Apricot flowers…Ancestral tree
Golden Apples of the Sun 
Designed by Annamarta Dostourian
Apricots, known in Armenia since ancient times, have been cultivated there for so long the scientific name is Prunus Armeniaca. Apricot seeds were found at an excavation at Garni, Armenia in a Copper Age / Eneolithic-era site.  There are stories of Apricot – Flowered Rugs written circa 10 th century AD. Here is a quote: “Katranide, who was the queen of the city of Ani, the glittering capital of Armenia from the ninth to the eleventh century, constructed a splendid new cathedral celebrated in its day for architectural innovations – features such as pointed arches, soaring stone vaults and clustered columns, which appear about a century later in gothic architecture. The legendary Ani, now in ruins, is reported to have a population of more than 100,000 people and was described as the city of a thousand–and–one–churches. On completion of the great cathedral in 1010 AD, the Queen presented ‘apricot – flowered rugs of many colors (woven) with gold threads”.  The ornament on her back is inspired by an Armenian Dragon Carpet.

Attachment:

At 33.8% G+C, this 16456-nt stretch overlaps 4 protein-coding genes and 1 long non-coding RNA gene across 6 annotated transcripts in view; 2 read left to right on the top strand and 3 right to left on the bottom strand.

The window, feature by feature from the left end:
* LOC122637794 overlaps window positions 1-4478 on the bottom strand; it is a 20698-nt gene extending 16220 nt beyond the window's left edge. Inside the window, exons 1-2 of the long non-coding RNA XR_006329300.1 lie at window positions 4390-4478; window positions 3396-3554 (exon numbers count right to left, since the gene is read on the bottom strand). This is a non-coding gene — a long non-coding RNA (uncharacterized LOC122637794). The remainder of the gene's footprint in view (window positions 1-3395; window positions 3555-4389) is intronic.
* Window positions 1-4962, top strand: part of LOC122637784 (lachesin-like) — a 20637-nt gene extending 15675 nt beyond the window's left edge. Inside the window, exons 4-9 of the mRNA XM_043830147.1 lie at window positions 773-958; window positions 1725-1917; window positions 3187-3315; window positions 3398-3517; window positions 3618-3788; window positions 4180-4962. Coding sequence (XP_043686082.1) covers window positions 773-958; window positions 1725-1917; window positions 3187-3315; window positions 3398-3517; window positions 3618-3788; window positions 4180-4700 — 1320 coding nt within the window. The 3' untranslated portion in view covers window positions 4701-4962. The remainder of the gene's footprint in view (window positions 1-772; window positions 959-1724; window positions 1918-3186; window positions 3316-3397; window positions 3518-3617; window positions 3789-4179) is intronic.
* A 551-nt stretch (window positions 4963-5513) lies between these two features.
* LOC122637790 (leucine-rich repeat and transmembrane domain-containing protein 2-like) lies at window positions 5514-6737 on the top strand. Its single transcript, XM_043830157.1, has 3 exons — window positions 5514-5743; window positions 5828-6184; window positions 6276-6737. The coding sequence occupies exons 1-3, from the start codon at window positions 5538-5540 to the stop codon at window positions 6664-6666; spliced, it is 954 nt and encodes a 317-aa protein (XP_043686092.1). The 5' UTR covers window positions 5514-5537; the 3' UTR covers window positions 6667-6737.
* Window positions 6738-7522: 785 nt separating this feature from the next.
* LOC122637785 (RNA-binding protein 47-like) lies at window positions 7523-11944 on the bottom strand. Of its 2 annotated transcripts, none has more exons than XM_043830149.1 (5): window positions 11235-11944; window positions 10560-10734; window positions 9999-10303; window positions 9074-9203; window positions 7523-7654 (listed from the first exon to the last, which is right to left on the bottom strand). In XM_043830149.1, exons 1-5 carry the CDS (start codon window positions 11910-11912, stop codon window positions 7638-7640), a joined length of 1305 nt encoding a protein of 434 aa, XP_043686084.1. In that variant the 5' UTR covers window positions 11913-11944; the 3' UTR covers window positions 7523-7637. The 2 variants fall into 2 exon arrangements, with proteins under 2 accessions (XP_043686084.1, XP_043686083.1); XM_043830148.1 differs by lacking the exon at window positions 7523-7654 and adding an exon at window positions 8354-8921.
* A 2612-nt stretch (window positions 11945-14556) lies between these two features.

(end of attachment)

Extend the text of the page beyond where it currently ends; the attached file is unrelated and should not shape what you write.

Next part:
W.B. Yeats, ‘The Song of Wandering Aengus’, (1899), and Ray Bradbury, ‘The Golden Apples of the Sun’ (1953).
 B. Arakelyan, “Excavations at Garni, 1949–50” in Contributions to the Archaeology of Armenia, (Henry Field, ed.), Cambridge, 1968, 29.
 L. Der Manuelian and M. Eiland, Weavers, Merchants and Kings, Ft Worth, 1984, 20.
H. Kurdian, The Art of Rug Weaving among the Armenians, Venice, 1947, Part 1, 7-23.